peyote stitch

Create structural, geometric designs with unique combos to make Jean Power’s Urban Skyline necklace (left) and Cynthia Rutledge’s Pi R-Squared Lariat (right).

Jean Power’s boldly textured necklace Urban Skyline gives you the chance to play with three-dimensional beaded beads. By joining tubular and flat peyote with herringbone, you’ll watch each structure emerge as one beautifully beadwoven piece. And Cynthia Rutledge’s Pi R-Squared Lariat integrates tubular and circular peyote with netting and picot to get playful with geometry.

Want to go freestyle? Jean Campbell’s Daisy Girl necklace, featured at the top of this post, gives you just the right balance of free rein and direction. You’ll use freeform peyote combined with circular and flat peyote to create structured-yet-organic petals for a piece inspired by nature.

9 Design Tips from Melinda Barta

When faced with so many choices for designing your own pieces, you may be slightly overwhelmed. That’s why I loved Melinda’s advice for getting started. I’ve included her pointers here to jumpstart your creative processes.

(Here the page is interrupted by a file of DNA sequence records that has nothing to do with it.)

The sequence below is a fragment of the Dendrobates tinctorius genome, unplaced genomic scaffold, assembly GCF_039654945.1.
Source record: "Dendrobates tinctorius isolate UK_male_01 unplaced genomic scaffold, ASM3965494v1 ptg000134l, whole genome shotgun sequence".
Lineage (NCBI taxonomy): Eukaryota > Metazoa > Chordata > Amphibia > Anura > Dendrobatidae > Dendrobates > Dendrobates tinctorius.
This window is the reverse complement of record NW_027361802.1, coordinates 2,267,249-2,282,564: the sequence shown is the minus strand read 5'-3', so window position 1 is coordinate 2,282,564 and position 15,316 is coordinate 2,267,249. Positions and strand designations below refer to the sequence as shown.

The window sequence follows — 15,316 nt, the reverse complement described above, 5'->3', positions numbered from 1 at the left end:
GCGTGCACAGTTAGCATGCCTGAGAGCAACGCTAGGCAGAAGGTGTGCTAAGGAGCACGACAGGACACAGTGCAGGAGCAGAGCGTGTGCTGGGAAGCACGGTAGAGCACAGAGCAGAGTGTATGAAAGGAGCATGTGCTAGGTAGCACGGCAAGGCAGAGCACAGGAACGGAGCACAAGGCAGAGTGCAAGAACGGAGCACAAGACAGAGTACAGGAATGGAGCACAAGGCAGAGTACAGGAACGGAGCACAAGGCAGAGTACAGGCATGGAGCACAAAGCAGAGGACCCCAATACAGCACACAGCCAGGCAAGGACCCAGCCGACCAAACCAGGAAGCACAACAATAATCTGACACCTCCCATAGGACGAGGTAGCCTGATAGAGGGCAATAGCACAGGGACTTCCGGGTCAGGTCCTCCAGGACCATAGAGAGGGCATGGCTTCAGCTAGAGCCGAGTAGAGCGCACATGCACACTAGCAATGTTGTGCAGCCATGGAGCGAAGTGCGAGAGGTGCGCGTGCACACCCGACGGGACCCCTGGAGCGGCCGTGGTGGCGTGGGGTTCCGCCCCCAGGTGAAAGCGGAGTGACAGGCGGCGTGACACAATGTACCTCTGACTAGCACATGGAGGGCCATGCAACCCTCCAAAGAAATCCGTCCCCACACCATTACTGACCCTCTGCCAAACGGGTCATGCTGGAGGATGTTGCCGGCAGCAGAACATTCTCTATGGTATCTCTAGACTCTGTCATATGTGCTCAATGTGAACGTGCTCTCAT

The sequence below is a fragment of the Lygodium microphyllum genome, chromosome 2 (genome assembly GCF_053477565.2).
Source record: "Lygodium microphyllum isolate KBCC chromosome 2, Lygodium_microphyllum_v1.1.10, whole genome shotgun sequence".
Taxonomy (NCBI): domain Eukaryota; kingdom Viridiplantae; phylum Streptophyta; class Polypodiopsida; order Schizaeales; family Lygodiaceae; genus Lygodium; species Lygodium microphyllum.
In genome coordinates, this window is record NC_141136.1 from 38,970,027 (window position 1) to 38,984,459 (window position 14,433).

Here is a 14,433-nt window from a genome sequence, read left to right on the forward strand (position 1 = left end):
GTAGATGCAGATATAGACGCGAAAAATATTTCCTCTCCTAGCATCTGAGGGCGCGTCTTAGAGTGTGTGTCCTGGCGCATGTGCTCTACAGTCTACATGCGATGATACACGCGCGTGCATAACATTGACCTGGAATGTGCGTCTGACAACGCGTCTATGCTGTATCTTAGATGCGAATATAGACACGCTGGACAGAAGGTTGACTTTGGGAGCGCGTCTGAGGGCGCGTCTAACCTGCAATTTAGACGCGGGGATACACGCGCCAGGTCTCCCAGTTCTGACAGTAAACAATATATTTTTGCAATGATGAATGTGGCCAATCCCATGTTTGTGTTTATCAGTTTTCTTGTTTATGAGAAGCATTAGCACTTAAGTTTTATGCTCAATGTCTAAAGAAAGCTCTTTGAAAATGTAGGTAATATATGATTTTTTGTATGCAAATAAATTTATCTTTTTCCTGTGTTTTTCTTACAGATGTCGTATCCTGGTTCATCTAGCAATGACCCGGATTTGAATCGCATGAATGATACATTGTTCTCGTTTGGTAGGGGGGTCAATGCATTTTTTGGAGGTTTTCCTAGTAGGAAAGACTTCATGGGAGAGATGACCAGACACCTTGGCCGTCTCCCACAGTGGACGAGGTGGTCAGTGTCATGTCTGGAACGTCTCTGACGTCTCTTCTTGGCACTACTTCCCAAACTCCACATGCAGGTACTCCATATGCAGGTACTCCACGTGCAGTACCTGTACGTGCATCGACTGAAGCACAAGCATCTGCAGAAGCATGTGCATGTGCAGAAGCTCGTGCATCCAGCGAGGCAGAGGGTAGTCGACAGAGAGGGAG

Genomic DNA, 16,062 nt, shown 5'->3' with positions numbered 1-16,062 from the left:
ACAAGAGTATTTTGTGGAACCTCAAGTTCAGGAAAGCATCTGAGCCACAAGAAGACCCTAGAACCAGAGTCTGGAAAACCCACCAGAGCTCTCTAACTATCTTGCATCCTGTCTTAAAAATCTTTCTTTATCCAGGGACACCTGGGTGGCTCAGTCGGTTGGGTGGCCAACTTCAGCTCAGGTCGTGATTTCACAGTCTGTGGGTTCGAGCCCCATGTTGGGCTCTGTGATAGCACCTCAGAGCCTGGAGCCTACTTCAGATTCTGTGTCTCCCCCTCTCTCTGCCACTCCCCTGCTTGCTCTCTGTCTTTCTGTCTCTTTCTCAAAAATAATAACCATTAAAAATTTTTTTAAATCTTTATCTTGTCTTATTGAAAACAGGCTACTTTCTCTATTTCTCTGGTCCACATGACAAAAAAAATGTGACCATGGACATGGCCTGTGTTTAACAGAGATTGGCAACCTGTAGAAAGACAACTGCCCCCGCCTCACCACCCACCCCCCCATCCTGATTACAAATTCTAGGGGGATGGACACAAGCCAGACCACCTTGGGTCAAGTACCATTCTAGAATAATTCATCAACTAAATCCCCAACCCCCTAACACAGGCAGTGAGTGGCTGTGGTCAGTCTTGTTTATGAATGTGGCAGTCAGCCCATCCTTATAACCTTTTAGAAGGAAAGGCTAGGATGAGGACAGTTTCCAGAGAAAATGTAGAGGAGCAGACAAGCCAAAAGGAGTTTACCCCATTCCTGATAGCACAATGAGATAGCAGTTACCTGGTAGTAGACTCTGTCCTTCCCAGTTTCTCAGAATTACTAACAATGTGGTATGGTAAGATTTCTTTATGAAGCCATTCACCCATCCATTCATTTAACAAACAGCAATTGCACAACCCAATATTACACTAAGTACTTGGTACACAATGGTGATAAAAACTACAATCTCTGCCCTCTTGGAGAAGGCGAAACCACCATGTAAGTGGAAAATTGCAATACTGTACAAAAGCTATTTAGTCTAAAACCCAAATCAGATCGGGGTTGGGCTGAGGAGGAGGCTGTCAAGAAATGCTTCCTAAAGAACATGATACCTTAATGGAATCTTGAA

peyote stitch

Experiment with the dimensional components of Urban Skyline necklace to see what you come up with!

1. Start slow

Don’t expect to create an original masterpiece the first time. Instead, pick two or three favorite projects and combine elements of each into a piece that’s uniquely you. Or, pick just one project and personalize the colors and add extra embellishment.

2. Use a chart

It’s easy to find free peyote-stitch graph paper online for both flat and circular variations. Print them out, color the beads in a fun pattern you enjoy and start beading.

3.Expect trial and error

It’s not uncommon for me to have a handful of samples before I land on the correct bead counts and thread paths that complete my vision. Once I figure out the structure, then I create the second handful of samples to test color.

4. Who is your audience?